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Archive for March, 2009

Last night Council member Kim Brackett dropped a bombshell during Council deliberations on cuts to community organizations. Explaining that she had not been able to attend the Council retreat in January, she said it was her understanding that at the retreat, City Administrator Mark Dombroski said community organizations were “feeding at the public trough.” She asked if that was a true account of what he said.

Before she received a response, both Mayor Darlene Kordonowy and Councilor Barry Peters intervened to cut off discussion. They should have let Dombroski answer. (more…)

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In response to City Council’s deep cuts to the financial support of the island’s social service and arts organizations last night, Rod Stevens sent this email around:

“Last night the Council made significant funding cuts in programs serving the arts, humanities and the needy.  Council members choked  up and cried before they went ahead and voted for the cuts.  And yet  several weeks ago these same people happily passed a million dollar,  time-and-materials contract with Heery International for design and management of the Winslow Tomorrow streetscape project, despite community protests that there City has been unable to manage very similar contracts such as the one with Tetra Tech on the wastewater treatment plant.  If the City had put half as much time into bidding  and negotiating that work as it spent cutting the arts, humanities  and social services, perhaps it could have paid for those cuts with the savings in the Heery contract.  This tells me that this streetscape project is a higher priority.”

You can read about last night’s cuts here: communityservices. (this is the agenda bill, which contains details about these contracts. For a description of the Council’s final action, read the Review’s article here.) 

Supporters of City administration and the Council majority have pointed out many times that the current phase of the Heery contract is supposed to be paid with funds other than the City’s depleted general fund.  General fund shortfalls are the reason the Council must make brutal cuts in spending.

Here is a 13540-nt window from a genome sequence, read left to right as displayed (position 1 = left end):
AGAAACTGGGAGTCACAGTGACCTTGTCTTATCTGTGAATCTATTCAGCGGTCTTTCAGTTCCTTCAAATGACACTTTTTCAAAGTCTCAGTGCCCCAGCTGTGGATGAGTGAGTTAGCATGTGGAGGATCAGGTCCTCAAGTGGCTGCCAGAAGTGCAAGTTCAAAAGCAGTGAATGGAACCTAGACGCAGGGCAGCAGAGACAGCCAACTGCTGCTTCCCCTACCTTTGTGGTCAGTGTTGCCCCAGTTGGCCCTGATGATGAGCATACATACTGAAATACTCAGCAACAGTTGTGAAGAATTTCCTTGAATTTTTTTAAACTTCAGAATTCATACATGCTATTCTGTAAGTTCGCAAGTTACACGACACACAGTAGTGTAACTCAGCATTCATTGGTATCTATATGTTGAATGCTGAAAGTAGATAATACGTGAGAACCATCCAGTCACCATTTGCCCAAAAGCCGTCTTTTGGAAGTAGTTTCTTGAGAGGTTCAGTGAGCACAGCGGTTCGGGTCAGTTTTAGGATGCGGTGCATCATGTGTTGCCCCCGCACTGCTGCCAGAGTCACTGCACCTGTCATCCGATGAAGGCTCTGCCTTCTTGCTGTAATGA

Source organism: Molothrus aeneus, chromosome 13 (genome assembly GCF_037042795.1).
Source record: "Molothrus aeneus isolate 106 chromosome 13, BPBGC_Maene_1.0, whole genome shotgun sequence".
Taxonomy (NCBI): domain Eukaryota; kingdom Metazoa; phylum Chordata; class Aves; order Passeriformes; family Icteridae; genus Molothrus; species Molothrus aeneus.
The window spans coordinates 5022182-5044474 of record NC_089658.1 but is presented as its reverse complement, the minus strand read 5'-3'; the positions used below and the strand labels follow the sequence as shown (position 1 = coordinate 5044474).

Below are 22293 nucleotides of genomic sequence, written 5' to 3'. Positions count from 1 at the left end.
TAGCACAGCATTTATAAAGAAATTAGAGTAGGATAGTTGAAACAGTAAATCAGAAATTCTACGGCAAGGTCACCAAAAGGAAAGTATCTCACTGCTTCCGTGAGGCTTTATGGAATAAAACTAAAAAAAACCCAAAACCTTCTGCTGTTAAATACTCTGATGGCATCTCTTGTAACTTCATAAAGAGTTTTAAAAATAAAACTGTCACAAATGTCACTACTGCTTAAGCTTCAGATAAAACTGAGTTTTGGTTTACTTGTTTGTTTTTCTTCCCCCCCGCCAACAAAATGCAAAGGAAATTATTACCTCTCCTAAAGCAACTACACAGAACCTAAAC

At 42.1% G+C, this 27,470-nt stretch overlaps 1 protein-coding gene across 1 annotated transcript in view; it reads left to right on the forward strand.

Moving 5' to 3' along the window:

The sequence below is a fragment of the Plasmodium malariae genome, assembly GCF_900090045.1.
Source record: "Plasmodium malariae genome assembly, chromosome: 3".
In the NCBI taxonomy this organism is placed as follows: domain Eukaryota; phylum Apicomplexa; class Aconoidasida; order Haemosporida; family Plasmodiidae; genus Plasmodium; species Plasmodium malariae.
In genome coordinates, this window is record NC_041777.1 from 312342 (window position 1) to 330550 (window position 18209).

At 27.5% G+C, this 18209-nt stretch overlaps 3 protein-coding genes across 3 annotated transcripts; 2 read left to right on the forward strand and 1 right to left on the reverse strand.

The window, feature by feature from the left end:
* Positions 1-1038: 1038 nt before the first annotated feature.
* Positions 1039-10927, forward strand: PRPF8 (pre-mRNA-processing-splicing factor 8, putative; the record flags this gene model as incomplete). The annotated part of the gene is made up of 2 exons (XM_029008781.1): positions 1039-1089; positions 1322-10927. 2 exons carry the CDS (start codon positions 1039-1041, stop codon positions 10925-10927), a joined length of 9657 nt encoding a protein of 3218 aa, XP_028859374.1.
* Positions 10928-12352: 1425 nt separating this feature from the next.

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Yesterday, the Council wrestled with ways to cut another $3.5 million from its budget, directing staff to reduce labor costs by $1 million, sell $1 million in surplus property and cut another $1.5 million from expenses using a Council-developed set of priorities. But, according to the Review, Council acknowledged that cuts alone cannot stabilize our foundering City. Among other ideas, they talked about the possibility of moving the island’s municipal court to City Hall, out-sourcing police services to Kitsap County and minimizing long-range planning. 

Over the past several years, City Hall has been wracked with conflict and rancorous dissent.  Council members have vehemently disagreed with the administration and with each other. The public has shown up to Council meetings in larger and angrier numbers. Trust in City Hall has been shredded. As citizens have grown frustrated with their government, displays of temper and disrespect have sometimes substituted for true participation in the democratic process. In my 15 years on the island, this is a low point in civic life. (more…)

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Former P-I reporter Gil Bailey sent these reflections to mark today’s final print edition Seattle P-I.

Mourn not for the Seattle Post-Intelligencer, whose print edition ceased publication today (Tuesday). It was not a great newspaper. Sometimes it was not even a good newspaper.